It’s been quite a while since I offered a piece by modern poet Malcolm Guite. An academic and an Anglican priest, he is particularly interested in the relationship between religion and the arts. He often uses traditional forms such as the sonnet to frame his modern take on traditional subjects, such as the Christian calendar.
Here he writes for the feast of All Saints, though we can say that it touches the next day too, All Souls. It helps to read these pieces slowly and maybe a few times. Stay with a phrase that catches your attention, such as “quiet lives and steady lights undimmed”, “the ones we shunned and shamed” or “the gathered glories of His wounded love”.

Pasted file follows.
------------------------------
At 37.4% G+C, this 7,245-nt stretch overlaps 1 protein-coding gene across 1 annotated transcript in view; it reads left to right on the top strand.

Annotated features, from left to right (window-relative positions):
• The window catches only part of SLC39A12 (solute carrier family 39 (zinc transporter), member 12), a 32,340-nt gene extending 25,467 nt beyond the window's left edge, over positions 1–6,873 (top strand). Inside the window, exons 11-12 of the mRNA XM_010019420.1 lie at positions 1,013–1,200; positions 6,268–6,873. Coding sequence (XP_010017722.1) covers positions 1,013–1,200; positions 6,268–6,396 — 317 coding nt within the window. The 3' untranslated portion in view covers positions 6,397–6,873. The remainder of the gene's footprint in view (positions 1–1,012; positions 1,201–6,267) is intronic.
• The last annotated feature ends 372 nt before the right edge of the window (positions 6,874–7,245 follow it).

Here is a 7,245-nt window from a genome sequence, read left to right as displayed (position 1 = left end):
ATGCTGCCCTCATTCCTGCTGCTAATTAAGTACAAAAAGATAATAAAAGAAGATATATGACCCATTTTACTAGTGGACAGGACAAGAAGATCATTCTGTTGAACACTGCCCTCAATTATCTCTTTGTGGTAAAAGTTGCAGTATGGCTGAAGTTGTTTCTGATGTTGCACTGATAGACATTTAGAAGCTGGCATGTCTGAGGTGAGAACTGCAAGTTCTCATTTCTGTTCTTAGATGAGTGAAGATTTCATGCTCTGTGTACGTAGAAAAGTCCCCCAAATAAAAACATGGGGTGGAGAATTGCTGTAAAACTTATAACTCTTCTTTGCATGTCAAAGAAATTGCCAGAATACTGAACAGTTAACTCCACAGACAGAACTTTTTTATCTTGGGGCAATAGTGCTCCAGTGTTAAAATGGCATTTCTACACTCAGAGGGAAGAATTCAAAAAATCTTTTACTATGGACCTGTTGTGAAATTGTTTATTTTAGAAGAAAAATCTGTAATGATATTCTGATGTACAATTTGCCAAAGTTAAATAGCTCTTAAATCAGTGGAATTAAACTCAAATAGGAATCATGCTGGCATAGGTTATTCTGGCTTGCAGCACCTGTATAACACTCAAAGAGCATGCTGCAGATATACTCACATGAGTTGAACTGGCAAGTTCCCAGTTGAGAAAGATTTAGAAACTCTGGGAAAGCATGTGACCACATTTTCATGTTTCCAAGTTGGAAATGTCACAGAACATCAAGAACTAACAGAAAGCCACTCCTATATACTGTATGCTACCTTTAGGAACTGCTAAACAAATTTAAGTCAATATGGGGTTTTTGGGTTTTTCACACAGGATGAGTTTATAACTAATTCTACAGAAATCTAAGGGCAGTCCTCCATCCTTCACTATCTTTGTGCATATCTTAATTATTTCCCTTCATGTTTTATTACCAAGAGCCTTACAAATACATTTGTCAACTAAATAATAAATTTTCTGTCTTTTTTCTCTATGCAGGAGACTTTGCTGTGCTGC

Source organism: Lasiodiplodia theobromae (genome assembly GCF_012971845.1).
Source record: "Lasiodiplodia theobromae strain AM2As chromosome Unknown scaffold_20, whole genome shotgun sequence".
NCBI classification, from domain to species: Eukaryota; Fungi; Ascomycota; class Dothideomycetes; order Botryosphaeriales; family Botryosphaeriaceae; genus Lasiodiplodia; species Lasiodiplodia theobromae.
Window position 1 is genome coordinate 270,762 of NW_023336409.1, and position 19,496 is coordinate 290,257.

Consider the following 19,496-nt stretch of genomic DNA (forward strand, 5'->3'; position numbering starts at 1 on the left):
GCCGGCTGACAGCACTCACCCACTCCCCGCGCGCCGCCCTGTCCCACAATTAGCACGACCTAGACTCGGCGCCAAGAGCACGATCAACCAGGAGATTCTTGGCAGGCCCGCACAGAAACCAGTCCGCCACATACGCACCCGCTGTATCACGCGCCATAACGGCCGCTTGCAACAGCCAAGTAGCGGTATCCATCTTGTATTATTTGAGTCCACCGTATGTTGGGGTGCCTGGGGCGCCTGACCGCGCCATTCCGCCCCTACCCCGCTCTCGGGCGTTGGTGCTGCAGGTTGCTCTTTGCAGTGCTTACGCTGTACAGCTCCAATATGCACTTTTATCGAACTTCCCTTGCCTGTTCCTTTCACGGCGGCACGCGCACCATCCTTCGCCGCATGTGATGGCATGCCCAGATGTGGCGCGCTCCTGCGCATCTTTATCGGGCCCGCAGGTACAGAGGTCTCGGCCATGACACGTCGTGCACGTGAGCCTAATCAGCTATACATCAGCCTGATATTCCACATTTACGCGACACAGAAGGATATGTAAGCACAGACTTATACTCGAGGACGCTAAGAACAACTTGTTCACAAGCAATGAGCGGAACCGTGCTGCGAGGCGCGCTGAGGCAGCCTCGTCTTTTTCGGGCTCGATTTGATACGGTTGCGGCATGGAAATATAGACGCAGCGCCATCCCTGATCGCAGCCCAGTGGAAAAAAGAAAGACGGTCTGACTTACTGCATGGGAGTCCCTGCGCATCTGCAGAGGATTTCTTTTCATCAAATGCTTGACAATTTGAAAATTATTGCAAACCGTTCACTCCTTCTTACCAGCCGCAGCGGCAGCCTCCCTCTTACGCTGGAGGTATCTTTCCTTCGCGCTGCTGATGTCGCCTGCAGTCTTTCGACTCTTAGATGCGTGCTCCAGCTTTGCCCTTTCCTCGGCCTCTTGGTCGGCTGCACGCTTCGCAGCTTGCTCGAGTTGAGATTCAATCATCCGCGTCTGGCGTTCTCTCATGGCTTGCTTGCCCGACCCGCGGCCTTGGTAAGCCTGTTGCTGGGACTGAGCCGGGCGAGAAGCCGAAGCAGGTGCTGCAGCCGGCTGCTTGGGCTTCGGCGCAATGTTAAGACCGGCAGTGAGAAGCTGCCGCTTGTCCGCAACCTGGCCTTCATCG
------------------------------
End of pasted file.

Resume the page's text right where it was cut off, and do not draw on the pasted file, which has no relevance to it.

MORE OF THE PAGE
Though Satan breaks our dark glass into shards Each shard still shines with Christ’s reflected light, It glances from the eyes, kindles the words
Of all his unknown saints. The dark is bright
With quiet lives and steady lights undimmed,
The witness of the ones we shunned and shamed. Plain in our sight and far beyond our seeing
He weaves them with us in the web of being.
They stand beside us even as we grieve,
The lone and left behind whom no one claimed, Unnumbered multitudes, he lifts above
The shadow of the gibbet and the grave,
To triumph where all saints are known and named; The gathered glories of His wounded love.
From “Sounding the Seasons” Canterbury Press